The New York Times
By Paul Krugman
Image courtesy of Mark Makela for The New York Times
Let me ask you a question; take your time in answering it. Would you be willing to take health care away from a thousand children with the bad luck to have been born into low-income families so that you could give millions of extra dollars to just one wealthy heir?
You might think that this question is silly, hypothetical and has an obvious answer. But it’s not at all hypothetical, and the answer apparently isn’t obvious. For it’s a literal description of the choice Republicans in Congress seem to be making as you read this.
The Children’s Health Insurance Program, or CHIP, is basically a piece of Medicaid targeted on young Americans. It was introduced in 1997, with bipartisan support. Last year it covered 8.9 million kids. But its funding expired more than two months ago. Republicans keep saying they’ll restore the money, but they keep finding reasons not to do it; state governments, which administer the program, will soon have to start cutting children off.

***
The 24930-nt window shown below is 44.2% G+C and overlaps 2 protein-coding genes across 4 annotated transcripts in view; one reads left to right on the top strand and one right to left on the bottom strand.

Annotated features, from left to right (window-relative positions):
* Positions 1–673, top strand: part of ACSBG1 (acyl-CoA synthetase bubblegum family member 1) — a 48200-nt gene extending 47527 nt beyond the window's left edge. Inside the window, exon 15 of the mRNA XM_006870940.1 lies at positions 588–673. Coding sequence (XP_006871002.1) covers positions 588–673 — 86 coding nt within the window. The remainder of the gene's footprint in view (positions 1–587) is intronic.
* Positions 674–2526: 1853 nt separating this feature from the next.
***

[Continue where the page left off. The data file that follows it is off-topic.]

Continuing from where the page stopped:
What’s the problem? The other day Senator Orrin Hatch, asked about the program (which he helped create), once again insisted that it will be funded — but without saying when or how (and there don’t seem to be any signs of movement on the issue). And he further declared, “The reason CHIP’s having trouble is that we don’t have money anymore.” Then he voted for an immense tax cut.
The New York Times
By Kate Zernike and Abby Goodnough
Image courtesy of Jessica Kourkounis for The New York Times
Five years ago, the Affordable Care Act had yet to begin its expansion of health insurance to millions of Americans, but Jeff Brahin was already stewing about it.
“It’s going to cost a fortune,” he said in an interview at the time.